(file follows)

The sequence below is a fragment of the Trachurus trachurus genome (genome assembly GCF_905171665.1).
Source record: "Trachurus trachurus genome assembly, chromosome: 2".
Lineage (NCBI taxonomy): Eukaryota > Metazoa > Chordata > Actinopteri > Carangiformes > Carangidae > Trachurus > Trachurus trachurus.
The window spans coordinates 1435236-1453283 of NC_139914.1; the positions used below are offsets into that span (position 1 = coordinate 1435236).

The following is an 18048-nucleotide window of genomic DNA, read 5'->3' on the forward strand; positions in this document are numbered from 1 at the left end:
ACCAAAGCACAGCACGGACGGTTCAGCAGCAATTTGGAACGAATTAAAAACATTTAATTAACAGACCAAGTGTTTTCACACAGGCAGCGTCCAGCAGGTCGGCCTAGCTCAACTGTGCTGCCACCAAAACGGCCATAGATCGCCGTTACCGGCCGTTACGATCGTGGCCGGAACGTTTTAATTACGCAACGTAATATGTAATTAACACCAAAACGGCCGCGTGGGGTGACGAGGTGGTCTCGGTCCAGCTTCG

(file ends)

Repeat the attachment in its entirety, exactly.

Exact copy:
The sequence below is a fragment of the Trachurus trachurus genome (genome assembly GCF_905171665.1).
Source record: "Trachurus trachurus genome assembly, chromosome: 2".
Lineage (NCBI taxonomy): Eukaryota > Metazoa > Chordata > Actinopteri > Carangiformes > Carangidae > Trachurus > Trachurus trachurus.
The window spans coordinates 1435236-1453283 of NC_139914.1; the positions used below are offsets into that span (position 1 = coordinate 1435236).

The following is an 18048-nucleotide window of genomic DNA, read 5'->3' on the forward strand; positions in this document are numbered from 1 at the left end:
ACCAAAGCACAGCACGGACGGTTCAGCAGCAATTTGGAACGAATTAAAAACATTTAATTAACAGACCAAGTGTTTTCACACAGGCAGCGTCCAGCAGGTCGGCCTAGCTCAACTGTGCTGCCACCAAAACGGCCATAGATCGCCGTTACCGGCCGTTACGATCGTGGCCGGAACGTTTTAATTACGCAACGTAATATGTAATTAACACCAAAACGGCCGCGTGGGGTGACGAGGTGGTCTCGGTCCAGCTTCG